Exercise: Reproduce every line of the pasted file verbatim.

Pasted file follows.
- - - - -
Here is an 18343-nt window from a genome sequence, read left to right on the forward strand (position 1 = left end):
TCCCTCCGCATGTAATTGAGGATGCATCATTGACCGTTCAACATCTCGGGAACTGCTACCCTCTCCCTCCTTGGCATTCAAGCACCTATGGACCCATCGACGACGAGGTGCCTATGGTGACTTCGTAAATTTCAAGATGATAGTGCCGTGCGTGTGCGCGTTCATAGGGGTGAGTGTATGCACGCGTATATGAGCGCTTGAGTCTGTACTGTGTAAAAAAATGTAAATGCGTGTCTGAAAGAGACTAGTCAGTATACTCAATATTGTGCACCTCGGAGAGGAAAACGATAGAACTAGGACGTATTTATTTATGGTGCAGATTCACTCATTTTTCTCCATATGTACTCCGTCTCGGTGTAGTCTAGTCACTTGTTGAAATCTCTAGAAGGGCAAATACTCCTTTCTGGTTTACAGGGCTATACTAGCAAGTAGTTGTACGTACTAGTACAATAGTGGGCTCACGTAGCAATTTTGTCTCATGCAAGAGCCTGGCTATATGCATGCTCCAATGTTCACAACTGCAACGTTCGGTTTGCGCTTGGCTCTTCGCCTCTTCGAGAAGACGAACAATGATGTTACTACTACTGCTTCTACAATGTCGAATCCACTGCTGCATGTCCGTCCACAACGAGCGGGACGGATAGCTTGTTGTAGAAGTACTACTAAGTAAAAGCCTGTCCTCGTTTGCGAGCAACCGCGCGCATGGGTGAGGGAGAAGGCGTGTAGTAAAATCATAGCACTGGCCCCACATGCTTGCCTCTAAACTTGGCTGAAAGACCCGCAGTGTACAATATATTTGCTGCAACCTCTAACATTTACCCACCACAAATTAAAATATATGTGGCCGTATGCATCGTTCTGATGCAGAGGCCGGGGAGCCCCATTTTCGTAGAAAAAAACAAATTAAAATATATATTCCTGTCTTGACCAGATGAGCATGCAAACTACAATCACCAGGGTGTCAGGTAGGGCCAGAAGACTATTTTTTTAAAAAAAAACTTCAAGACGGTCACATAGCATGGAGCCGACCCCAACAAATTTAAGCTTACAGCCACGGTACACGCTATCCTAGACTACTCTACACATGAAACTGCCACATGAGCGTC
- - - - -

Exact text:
Here is an 18343-nt window from a genome sequence, read left to right on the forward strand (position 1 = left end):
TCCCTCCGCATGTAATTGAGGATGCATCATTGACCGTTCAACATCTCGGGAACTGCTACCCTCTCCCTCCTTGGCATTCAAGCACCTATGGACCCATCGACGACGAGGTGCCTATGGTGACTTCGTAAATTTCAAGATGATAGTGCCGTGCGTGTGCGCGTTCATAGGGGTGAGTGTATGCACGCGTATATGAGCGCTTGAGTCTGTACTGTGTAAAAAAATGTAAATGCGTGTCTGAAAGAGACTAGTCAGTATACTCAATATTGTGCACCTCGGAGAGGAAAACGATAGAACTAGGACGTATTTATTTATGGTGCAGATTCACTCATTTTTCTCCATATGTACTCCGTCTCGGTGTAGTCTAGTCACTTGTTGAAATCTCTAGAAGGGCAAATACTCCTTTCTGGTTTACAGGGCTATACTAGCAAGTAGTTGTACGTACTAGTACAATAGTGGGCTCACGTAGCAATTTTGTCTCATGCAAGAGCCTGGCTATATGCATGCTCCAATGTTCACAACTGCAACGTTCGGTTTGCGCTTGGCTCTTCGCCTCTTCGAGAAGACGAACAATGATGTTACTACTACTGCTTCTACAATGTCGAATCCACTGCTGCATGTCCGTCCACAACGAGCGGGACGGATAGCTTGTTGTAGAAGTACTACTAAGTAAAAGCCTGTCCTCGTTTGCGAGCAACCGCGCGCATGGGTGAGGGAGAAGGCGTGTAGTAAAATCATAGCACTGGCCCCACATGCTTGCCTCTAAACTTGGCTGAAAGACCCGCAGTGTACAATATATTTGCTGCAACCTCTAACATTTACCCACCACAAATTAAAATATATGTGGCCGTATGCATCGTTCTGATGCAGAGGCCGGGGAGCCCCATTTTCGTAGAAAAAAACAAATTAAAATATATATTCCTGTCTTGACCAGATGAGCATGCAAACTACAATCACCAGGGTGTCAGGTAGGGCCAGAAGACTATTTTTTTAAAAAAAAACTTCAAGACGGTCACATAGCATGGAGCCGACCCCAACAAATTTAAGCTTACAGCCACGGTACACGCTATCCTAGACTACTCTACACATGAAACTGCCACATGAGCGTC